UK EPC data on new buildings
DECC also publish EPC data on new build dwellings. Figure 1 shows that although there has been an increase in the number of EER A rated new builds, this rise has not been steady, and experienced a significant lull in 2012 and 2013.
Figure 1 Annual numbers of New build EPCS with EER ‘A’ rating in England and Wales DECC 2015 (DECC, 2015a)
A similar trend is observed when considering the % of new build properties build to an EER A rating. As shown in Figure 2 the annual percentage of homes built to achieve an A rating has not significantly breached 1% of all dwellings.
Figure 2 Annual percentage of new build EPCs with EER ‘A’ rating in England and Wales DECC 201510 (DECC, 2015a)
However if we compare the number of properties with an EIR rating of A we can see that many more projects have been built to achieve this CO2 based target (Figure 3). This is perhaps a reflection of a desire to mitigate the CO2 emissions of developments with less focus on overall energy costs and energy conservation.
Figure 3 Comparison of New build EPCs with EER and EIR ‘A’ rating in England and Wales (DECC, 2015a, DECC, 2015b)
Indeed when observing the percentage of properties built to an EER rating of A it can be seen that the market share of these properties was approaching 10% by 2013, although dropped off somewhat in 2014 (Figure 4).
Figure 4 Annual percentage of new build EPCs with EIR ‘A’ rating in England and Wales (DECC, 2015b)
Data from Voluntary standards
The Low Energy Buildings database & Superhomes
The Low Energy Buildings database (LEB) was initially set up by the AECB as a dissemination and education tool for the retrofit for the future programme. The database now also contains up to date figures on all UK Passivhaus and Enerphit projects along with the AECB Silver and Gold standards.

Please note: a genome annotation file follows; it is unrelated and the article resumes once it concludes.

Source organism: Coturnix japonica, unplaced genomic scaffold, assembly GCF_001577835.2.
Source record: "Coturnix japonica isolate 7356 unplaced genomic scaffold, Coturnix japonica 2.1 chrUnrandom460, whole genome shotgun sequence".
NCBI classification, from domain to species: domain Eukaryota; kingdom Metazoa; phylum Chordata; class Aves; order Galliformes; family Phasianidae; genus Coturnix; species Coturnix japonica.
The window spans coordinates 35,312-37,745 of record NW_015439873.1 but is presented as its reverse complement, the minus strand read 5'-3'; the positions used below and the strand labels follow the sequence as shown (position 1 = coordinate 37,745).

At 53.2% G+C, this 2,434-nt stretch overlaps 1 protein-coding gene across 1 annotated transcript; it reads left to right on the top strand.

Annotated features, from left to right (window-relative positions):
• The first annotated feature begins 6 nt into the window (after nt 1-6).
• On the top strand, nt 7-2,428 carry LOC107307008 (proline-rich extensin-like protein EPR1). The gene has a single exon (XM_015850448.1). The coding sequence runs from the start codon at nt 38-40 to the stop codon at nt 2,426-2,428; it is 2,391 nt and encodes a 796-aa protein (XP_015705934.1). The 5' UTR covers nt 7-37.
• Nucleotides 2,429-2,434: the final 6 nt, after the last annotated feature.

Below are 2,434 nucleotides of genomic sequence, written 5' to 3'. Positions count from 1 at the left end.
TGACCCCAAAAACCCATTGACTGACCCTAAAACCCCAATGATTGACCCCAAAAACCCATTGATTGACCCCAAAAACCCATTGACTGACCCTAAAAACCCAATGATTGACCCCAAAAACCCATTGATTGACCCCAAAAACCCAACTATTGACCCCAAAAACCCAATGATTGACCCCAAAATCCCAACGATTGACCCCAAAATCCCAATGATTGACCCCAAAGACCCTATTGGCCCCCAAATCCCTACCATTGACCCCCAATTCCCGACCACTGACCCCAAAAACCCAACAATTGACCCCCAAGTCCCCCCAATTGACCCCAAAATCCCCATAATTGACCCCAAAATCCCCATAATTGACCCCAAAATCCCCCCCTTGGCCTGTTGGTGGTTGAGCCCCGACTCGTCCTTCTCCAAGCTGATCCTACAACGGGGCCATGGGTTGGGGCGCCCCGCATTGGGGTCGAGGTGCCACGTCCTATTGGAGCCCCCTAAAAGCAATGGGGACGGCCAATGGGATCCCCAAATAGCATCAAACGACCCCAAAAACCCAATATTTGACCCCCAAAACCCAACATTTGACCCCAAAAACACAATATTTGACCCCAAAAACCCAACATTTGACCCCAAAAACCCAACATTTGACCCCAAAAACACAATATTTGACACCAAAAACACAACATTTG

The AECB has developed this database as an education and dissemination tool, incorporating both the RFTF projects as well as new and refurbished domestic and non-domestic low energy buildings. TSB provided grant funding to support the development of the low energy buildings website http://www.lowenergybuildings.org.uk/.
The database indicates that there have been approximately 74 separate projects built to the Passivhaus and Enerphit standards to date, consisting of between 270-300 dwellings, of these only 8 dwellings have been built to the Enerphit standard.
The database indicates that there have been 16 AECB silver projects, with a total of 68 dwellings, with a mix of new build and residential, the database contains only one project built to AECB gold standard. As mentioned later in the series, only a small proportion of the Retrofit for the future projects, met the 80% CO2 reduction targets. 86 projects were awarded additional funding, resulting in over 100 homes being retrofitted. Figure 5 shows the range of CO2 performance improvements from the en RFTF project, along with other retrofit projects on the database.
Figure 5 Pre-development, modelled and measured CO2 emissions from the retrofit project (LEBD, 2015)
The pre-requisite for the Superhomes scheme is a 60% reduction in CO2 emissions, the Superhomes database contains over 200 properties, many of the projects exceeded this requirement; more information can be found at http://www.superhomes.org.uk.
DECC 2015a. NB1 – Number of New Dwelling Energy Performance Certificates lodged on the Register in England & Wales by Energy Efficiency Rating – in each Year/Quarter to 30/06/2015. London: Department of Energy and Climate Change.
DECC 2015b. NB2 – Number of New Dwelling Energy Performance Certificates lodged on the Register in England & Wales by Environmental Impact Rating – in each Year/Quarter to 31/03/2015. Department of Energy and Climate Chnage.
LEBD 2015. Post-development charts. Low Energy Building Database.